Magnesium is a mineral used by every organ in your body, especially your heart, muscles, and kidneys. If you suffer from unexplained fatigue or weakness, abnormal heart rhythms or even muscle spasms and eye twitches, low levels of magnesium could be to blame.
Most magnesium is stored in your bones and organs, where it is used for many biological functions. Yet, it’s quite possible to be deficient and not know it, which is why magnesium deficiency has been dubbed the “invisible deficiency.”
Most people do not think about magnesium when they think about how to prevent chronic disease, but it plays an essential role. For instance, there have been several significant studies about magnesium’s role in keeping your metabolism running efficiently—specifically in terms of insulin sensitivity, glucose regulation, and protection from type 2 diabetes.
Higher magnesium intake reduces the risk of impaired glucose and insulin metabolism and slows progression from pre-diabetes to diabetes in middle-aged Americans. Researchers stated, “Magnesium intake may be particularly beneficial in offsetting your risk of developing diabetes if you are high risk.”
Multiple studies have also shown that higher magnesium intake is associated with a higher bone mineral density in both men and women, and research from Norway has even found an association between magnesium in drinking water and a lower risk of hip fractures.
Magnesium may even help lower your risk of cancer, and a study published in the American Journal of Clinical Nutrition showed that higher intakes of dietary magnesium were associated with a lower risk of colorectal tumors.
Results from the meta-analysis indicated that for every 100-mg increase in magnesium intake, the risk of colorectal tumor decreased by 13 percent, while the risk of colorectal cancer was lowered by 12 percent. The researchers noted magnesium’s anti-cancer effects may be related to its ability to reduce insulin resistance, which may positively affect the development of tumors.
Just consider the first seven – out of sixty-five – health conditions related to magnesium deficiency and count on your fingers how many people you know plagued with these conditions:
1. Acid reflux. Spasm of the lower esophageal sphincter at the juncture of the stomach can leave the sphincter open causing acid reflux, GERD or heartburn. Magnesium relieves esophageal spasms.
2. Adrenal fatigue. Adrenal fatigue follows after a time of chronic stress, anxiety, and panic attacks and it seems to be occurring in epidemic proportions. Adrenaline, noradrenaline, and cortisol (elevated in chronic stress) deplete magnesium. Stress causes excess elimination of magnesium through the urine, further compounding magnesium deficiency. Stress is such an overworked word, but we all suffer physical, emotional, and mental stress every day, and every bit of it drains magnesium.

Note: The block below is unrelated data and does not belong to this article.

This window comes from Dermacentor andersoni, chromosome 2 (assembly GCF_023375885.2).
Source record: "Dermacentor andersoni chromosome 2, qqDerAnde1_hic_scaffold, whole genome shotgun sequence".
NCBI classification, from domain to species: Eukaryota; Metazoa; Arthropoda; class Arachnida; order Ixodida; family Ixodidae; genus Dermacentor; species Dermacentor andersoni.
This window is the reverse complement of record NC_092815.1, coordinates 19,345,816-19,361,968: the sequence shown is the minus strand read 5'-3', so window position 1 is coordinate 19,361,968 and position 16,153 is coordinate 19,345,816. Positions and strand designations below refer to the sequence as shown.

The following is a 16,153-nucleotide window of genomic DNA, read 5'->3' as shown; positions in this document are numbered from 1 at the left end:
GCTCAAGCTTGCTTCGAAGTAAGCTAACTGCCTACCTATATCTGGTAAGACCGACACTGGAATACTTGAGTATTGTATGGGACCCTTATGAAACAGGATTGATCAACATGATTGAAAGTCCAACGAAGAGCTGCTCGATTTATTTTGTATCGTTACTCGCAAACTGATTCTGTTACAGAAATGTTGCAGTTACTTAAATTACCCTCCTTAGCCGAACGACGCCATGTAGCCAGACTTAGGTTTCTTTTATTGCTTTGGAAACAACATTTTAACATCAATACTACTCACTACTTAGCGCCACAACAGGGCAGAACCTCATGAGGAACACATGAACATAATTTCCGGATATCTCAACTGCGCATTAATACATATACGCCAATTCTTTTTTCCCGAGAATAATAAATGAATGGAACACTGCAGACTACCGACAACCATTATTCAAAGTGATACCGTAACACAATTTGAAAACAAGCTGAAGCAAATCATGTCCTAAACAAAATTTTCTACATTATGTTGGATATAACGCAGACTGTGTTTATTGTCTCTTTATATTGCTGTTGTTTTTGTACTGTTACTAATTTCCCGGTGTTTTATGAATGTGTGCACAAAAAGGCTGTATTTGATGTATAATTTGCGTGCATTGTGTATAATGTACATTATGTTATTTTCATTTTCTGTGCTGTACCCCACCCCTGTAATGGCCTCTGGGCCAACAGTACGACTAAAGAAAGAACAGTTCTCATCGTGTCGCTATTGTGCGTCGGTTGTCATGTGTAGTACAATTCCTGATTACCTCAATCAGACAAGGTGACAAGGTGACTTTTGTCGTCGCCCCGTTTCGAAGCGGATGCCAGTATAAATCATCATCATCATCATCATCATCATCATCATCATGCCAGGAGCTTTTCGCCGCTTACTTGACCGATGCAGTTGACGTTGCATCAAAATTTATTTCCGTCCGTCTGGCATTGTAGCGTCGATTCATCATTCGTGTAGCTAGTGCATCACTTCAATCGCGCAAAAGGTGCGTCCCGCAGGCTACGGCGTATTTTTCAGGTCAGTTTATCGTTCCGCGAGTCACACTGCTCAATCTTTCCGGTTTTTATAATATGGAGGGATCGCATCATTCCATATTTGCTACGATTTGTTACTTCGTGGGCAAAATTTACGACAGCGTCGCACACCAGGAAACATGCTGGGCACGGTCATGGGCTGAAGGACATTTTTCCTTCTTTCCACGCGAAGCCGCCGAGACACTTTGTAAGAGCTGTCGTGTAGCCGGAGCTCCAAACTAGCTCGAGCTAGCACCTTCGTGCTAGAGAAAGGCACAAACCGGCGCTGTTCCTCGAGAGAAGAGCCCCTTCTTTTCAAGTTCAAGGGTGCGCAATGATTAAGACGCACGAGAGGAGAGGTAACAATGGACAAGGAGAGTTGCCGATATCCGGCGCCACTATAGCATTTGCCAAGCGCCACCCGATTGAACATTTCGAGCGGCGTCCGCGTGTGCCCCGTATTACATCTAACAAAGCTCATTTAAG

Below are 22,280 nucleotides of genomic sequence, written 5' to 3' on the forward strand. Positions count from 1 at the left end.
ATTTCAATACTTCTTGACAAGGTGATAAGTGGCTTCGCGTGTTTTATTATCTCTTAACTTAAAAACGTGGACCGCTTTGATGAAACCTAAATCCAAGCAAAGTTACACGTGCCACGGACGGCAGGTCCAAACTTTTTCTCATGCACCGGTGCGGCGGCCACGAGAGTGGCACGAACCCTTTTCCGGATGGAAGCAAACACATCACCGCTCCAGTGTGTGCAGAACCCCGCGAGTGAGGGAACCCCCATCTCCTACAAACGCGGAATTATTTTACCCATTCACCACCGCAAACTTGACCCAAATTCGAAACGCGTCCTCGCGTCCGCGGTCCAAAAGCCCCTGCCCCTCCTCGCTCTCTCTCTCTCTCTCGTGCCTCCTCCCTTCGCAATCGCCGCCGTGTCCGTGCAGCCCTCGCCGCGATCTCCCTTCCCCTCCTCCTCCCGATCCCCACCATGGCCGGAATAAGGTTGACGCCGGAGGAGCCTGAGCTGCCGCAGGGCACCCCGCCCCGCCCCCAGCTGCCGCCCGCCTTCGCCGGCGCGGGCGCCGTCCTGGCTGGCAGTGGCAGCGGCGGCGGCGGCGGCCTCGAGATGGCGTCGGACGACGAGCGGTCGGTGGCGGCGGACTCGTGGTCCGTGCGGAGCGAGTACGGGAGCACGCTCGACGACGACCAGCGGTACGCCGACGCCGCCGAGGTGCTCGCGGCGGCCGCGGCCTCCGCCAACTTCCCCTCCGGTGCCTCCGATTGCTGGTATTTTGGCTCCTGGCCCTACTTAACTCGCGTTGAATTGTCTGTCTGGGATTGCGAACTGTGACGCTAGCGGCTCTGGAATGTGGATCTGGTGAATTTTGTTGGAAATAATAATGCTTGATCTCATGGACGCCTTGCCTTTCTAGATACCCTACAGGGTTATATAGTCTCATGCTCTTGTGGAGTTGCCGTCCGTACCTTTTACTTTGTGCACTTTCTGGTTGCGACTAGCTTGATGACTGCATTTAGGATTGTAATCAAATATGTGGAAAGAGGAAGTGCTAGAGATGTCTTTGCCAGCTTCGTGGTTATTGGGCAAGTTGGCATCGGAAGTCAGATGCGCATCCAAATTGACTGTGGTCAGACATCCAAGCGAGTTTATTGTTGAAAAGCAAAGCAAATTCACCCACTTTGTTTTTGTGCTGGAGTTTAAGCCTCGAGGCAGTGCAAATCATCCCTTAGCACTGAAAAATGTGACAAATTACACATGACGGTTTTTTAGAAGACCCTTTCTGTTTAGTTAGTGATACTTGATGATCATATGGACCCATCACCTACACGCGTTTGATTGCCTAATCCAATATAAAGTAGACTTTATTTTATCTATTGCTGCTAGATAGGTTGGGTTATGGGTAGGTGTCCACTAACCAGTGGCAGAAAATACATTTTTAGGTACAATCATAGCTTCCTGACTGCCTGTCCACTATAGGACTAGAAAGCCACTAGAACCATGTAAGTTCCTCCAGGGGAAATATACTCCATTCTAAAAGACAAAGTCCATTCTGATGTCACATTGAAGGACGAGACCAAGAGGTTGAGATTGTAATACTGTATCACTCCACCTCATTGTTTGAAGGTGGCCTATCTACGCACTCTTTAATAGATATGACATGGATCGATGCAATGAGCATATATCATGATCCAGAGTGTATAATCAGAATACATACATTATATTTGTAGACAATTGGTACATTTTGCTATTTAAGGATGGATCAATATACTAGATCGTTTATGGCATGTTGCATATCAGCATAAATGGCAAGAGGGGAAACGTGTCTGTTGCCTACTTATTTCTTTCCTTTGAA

3. Alzheimer’s disease. Magnesium blocks the neuroinflammation caused by the inappropriate deposition of calcium and other heavy metals in brain cells. Magnesium is at work even before the inflammation appears, guarding cell ion channels and not allowing heavy metals to enter. Picometer, stabilized ionic magnesium (ReMag) easily enters cells and can help eliminate heavy metals and solubilize calcium.
4. Angina. The pain of angina is caused by severe muscle spasms in heart muscles, which are caused by magnesium deficiency. The heart ventricles have the highest levels of magnesium in the whole body; this is why magnesium is so important for the pumping function of the heart.
5. Anxiety and panic attacks. When the adrenals are no longer protected by sufficient magnesium, the fight-or-flight hormones, adrenaline and noradrenaline become more easily triggered. When they surge erratically, they cause a rapid pulse, high blood pressure, and heart palpitations. The more magnesium-deficient you are, the more exaggerated is the adrenaline response. Magnesium calms the nervous system, relaxes muscle tension, and lowers the pulse rate, helping to reduce anxiety and panic attacks.
6. Arthritis. Magnesium can help dissolve calcium that builds up in joint spaces. It also can treat the pain and inflammation of arthritis as a safe substitute for pain medication.
7. Asthma. Histamine production and bronchial spasms (in the smooth muscles of the bronchial tract) both increase simply as a result of magnesium deficiency.
AND THE LIST GOES ON – again, 65 conditions related to magnesium deficiency.
Tonight, on our final radio show of 2018, we will complete our year of radio programming with a review of the most important statements made that have been related to how to fully resolve magnesium deficiency and the Who’s Who of Magnesium Advocates who are on board with that mission!